the work, and should impose a fine on him who is negligent; and in all
that relates to the city they should have a care of cleanliness, and not
allow a private person to encroach upon any public property either by
buildings or excavations. Further, they ought to take care that the rains
from heaven flow off easily, and of any other matters which may have to be
administered either within or without the city. The guardians of the law
shall pass any further enactments which their experience may show to be
necessary, and supply any other points in which the law may be deficient.
And now that these matters, and the buildings about the agora, and the
gymnasia, and places of instruction, and theatres, are all ready and
waiting for scholars and spectators, let us proceed to the subjects which
follow marriage in the order of legislation.

CLEINIAS: By all means.

ATHENIAN: Assuming that marriages exist already, Cleinias, the mode of
life during the year after marriage, before children are born, will follow
next in order. In what way bride and bridegroom ought to live in a city
which is to be superior to other cities, is a matter not at all easy for
us to determine. There have been many difficulties already, but this will
be the greatest of them, and the most disagreeable to the many. Still I
cannot but say what appears to me to be right and true, Cleinias.

CLEINIAS: Certainly.

ATHENIAN: He who imagines that he can give laws for the public conduct of
states, while he leaves the private life of citizens wholly to take care
of itself; who thinks that individuals may pass the day as they please,
and that there is no necessity of order in all things; he, I say, who
gives up the control of their private lives, and supposes that they will
conform to law in their common and public life, is making a great mistake.
Why have I made this remark? Why, because I am going to enact that the
bridegrooms should live at the common tables, just as they did before
marriage. This was a singularity when first enacted by the legislator in
your parts of the world, Megillus and Cleinias, as I should suppose, on
the occasion of some war or other similar danger, which caused the passing
of the law, and which would be likely to occur in thinly-peopled places,
and in times of pressure. But when men had once tried and been accustomed
to a common table, experience showed that the institution greatly conduced
to security; and in some such manner the custom of having common tables
arose among you.

CLEINIAS: Likely enough.

ATHENIAN: I said that there may have been singularity and danger in
imposing such a custom at first, but that now there is not the same
difficulty. There is, however, another institution which is the natural
sequel to this, and would be excellent, if it existed anywhere, but at
present it does not. The institution of which I am about to speak is not
easily described or executed; and would be like the legislator 'combing
wool into the fire,' as people say, or performing any other impossible and
useless feat.

CLEINIAS: What is the cause, Stranger, of this extreme hesitation?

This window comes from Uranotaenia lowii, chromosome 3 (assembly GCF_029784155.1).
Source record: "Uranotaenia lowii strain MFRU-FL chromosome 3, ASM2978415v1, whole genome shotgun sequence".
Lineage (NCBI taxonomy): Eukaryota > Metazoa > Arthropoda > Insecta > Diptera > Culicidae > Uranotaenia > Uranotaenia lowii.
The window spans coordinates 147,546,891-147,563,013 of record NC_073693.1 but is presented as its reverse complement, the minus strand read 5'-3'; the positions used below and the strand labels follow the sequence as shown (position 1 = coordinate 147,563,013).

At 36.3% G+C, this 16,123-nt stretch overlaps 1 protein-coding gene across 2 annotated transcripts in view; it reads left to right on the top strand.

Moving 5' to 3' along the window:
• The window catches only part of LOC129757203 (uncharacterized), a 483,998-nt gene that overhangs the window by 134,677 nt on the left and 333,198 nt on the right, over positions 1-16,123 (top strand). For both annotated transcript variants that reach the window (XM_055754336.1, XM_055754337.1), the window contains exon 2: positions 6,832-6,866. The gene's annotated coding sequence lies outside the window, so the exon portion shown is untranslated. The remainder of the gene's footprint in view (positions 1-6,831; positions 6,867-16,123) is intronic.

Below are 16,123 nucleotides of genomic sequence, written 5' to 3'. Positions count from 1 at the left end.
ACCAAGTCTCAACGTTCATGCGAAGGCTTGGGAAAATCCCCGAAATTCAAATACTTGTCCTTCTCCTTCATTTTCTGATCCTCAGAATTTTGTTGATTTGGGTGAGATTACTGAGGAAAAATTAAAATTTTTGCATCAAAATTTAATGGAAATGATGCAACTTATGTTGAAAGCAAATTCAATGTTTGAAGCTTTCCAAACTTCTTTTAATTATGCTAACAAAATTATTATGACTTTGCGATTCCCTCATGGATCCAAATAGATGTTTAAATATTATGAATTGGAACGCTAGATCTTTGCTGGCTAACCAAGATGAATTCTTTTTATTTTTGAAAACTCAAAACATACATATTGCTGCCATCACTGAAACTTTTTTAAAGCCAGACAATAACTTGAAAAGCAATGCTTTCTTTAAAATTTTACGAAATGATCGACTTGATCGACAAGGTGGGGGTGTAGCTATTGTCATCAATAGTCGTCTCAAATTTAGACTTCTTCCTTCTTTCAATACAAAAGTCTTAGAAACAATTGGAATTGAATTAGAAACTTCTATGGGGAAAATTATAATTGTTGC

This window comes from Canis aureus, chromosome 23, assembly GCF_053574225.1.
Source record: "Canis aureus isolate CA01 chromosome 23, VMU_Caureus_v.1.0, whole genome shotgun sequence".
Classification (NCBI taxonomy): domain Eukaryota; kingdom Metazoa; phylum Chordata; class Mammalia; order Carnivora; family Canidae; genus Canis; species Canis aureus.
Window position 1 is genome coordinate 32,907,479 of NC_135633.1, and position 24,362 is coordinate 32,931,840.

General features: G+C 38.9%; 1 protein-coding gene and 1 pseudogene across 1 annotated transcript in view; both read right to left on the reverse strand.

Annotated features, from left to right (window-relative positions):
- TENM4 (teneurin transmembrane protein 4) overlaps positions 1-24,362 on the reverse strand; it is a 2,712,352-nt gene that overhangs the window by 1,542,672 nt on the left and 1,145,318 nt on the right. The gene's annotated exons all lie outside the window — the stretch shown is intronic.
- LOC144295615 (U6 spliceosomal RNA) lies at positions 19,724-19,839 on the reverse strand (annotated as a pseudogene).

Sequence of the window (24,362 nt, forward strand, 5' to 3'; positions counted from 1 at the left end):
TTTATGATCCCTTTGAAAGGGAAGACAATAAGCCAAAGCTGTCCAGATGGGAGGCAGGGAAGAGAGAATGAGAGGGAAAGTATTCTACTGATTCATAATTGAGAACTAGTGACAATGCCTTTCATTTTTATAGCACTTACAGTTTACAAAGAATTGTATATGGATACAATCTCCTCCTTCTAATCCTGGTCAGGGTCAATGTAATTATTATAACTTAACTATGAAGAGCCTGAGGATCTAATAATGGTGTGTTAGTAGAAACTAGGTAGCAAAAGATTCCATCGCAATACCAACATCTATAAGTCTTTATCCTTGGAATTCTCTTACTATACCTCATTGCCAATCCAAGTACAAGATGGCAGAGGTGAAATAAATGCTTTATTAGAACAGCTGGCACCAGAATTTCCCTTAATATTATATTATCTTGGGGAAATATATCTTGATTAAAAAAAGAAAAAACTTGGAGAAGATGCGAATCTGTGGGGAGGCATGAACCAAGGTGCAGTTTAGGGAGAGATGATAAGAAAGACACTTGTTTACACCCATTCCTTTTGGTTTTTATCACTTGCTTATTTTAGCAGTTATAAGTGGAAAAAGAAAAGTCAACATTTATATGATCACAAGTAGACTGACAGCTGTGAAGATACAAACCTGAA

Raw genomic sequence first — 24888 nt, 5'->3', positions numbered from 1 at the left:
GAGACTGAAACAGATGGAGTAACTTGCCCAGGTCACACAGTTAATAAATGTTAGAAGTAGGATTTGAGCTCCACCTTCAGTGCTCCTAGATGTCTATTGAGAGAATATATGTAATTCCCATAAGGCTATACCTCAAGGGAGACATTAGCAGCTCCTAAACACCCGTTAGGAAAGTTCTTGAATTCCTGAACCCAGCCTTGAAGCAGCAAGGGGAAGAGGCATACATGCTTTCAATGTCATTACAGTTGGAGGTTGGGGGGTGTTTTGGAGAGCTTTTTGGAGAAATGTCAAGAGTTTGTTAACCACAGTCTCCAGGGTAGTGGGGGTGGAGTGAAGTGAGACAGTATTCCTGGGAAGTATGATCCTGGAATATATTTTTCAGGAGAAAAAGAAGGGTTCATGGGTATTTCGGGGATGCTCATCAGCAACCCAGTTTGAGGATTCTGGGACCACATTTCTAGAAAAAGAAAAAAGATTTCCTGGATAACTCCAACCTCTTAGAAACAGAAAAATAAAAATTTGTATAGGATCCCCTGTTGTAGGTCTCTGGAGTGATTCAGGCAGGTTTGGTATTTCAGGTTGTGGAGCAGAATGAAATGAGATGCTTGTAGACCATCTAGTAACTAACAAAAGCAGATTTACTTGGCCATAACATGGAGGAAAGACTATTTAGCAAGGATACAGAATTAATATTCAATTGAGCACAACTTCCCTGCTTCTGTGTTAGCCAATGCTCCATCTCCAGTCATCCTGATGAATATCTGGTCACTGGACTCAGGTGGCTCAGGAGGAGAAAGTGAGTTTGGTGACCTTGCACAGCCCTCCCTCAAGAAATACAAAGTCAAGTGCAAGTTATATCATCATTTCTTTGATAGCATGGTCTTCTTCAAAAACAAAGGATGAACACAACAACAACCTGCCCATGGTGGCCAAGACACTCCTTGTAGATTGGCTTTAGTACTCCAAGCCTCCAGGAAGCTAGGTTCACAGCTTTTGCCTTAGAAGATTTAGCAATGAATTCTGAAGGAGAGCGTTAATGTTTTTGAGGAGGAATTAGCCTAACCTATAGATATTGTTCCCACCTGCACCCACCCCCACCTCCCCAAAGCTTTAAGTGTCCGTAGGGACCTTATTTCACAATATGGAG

ATHENIAN: You shall hear without any fruitless loss of time. That which
has law and order in a state is the cause of every good, but that which is
disordered or ill-ordered is often the ruin of that which is well-ordered;
and at this point the argument is now waiting. For with you, Cleinias and
Megillus, the common tables of men are, as I said, a heaven-born and
admirable institution, but you are mistaken in leaving the women
unregulated by law. They have no similar institution of public tables in
the light of day, and just that part of the human race which is by nature
prone to secrecy and stealth on account of their weakness--I mean the
female sex--has been left without regulation by the legislator, which is a
great mistake. And, in consequence of this neglect, many things have grown
lax among you, which might have been far better, if they had been only
regulated by law; for the neglect of regulations about women may not only
be regarded as a neglect of half the entire matter (Arist. Pol.), but in
proportion as woman's nature is inferior to that of men in capacity for
virtue, in that degree the consequence of such neglect is more than twice
as important. The careful consideration of this matter, and the arranging
and ordering on a common principle of all our institutions relating both
to men and women, greatly conduces to the happiness of the state. But at
present, such is the unfortunate condition of mankind, that no man of
sense will even venture to speak of common tables in places and cities in
which they have never been established at all; and how can any one avoid
being utterly ridiculous, who attempts to compel women to show in public
how much they eat and drink? There is nothing at which the sex is more
likely to take offence. For women are accustomed to creep into dark
places, and when dragged out into the light they will exert their utmost
powers of resistance, and be far too much for the legislator. And
therefore, as I said before, in most places they will not endure to have
the truth spoken without raising a tremendous outcry, but in this state
perhaps they may. And if we may assume that our whole discussion about the
state has not been mere idle talk, I should like to prove to you, if you
will consent to listen, that this institution is good and proper; but if
you had rather not, I will refrain.